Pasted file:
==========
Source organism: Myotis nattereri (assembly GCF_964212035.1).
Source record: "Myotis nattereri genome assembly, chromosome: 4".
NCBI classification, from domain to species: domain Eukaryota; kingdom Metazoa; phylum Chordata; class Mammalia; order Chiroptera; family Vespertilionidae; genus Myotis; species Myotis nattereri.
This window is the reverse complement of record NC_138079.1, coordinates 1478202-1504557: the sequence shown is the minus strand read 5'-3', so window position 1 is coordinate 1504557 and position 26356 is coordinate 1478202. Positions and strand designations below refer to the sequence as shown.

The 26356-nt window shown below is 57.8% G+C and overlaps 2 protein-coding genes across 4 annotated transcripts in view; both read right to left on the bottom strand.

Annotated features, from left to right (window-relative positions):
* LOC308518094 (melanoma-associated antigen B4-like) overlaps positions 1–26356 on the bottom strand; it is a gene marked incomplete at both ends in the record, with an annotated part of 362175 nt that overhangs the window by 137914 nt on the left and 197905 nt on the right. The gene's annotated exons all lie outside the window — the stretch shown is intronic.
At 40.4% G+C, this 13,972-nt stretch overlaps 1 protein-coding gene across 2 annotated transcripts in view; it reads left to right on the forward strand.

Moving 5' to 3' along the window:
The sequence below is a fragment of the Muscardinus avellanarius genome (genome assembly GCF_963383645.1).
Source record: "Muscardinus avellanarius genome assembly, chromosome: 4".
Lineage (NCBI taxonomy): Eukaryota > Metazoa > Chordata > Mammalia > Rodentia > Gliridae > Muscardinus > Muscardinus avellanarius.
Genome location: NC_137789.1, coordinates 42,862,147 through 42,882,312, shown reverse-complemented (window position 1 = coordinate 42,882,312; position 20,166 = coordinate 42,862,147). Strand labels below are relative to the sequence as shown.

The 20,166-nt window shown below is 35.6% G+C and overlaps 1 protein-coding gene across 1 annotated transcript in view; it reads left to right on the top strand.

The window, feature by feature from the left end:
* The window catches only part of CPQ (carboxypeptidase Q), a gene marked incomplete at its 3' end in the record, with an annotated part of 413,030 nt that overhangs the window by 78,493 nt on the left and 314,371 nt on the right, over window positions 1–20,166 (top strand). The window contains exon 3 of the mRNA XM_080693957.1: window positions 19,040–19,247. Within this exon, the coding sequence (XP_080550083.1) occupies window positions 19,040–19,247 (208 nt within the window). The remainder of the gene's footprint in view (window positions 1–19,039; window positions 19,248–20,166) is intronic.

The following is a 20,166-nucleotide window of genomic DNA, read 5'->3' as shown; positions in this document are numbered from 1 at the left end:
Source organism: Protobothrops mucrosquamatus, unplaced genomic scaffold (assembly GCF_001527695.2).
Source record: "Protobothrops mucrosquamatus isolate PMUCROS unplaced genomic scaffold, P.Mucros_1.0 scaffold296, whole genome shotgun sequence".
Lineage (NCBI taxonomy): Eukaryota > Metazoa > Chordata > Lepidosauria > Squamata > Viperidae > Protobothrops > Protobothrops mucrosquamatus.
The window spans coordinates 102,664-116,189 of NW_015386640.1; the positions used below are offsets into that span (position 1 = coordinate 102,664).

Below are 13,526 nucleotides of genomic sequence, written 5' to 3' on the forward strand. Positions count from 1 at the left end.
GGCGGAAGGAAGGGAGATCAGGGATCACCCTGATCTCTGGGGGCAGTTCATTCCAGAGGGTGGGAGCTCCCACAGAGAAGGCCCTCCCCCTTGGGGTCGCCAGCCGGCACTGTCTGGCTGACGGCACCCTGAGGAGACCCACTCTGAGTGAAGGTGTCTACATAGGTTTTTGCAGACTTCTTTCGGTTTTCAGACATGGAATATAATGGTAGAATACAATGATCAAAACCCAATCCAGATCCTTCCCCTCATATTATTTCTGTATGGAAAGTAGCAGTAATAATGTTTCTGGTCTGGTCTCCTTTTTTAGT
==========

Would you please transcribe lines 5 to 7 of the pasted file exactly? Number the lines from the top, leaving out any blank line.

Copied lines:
The 26356-nt window shown below is 57.8% G+C and overlaps 2 protein-coding genes across 4 annotated transcripts in view; both read right to left on the bottom strand.

Annotated features, from left to right (window-relative positions):
* LOC308518094 (melanoma-associated antigen B4-like) overlaps positions 1–26356 on the bottom strand; it is a gene marked incomplete at both ends in the record, with an annotated part of 362175 nt that overhangs the window by 137914 nt on the left and 197905 nt on the right. The gene's annotated exons all lie outside the window — the stretch shown is intronic.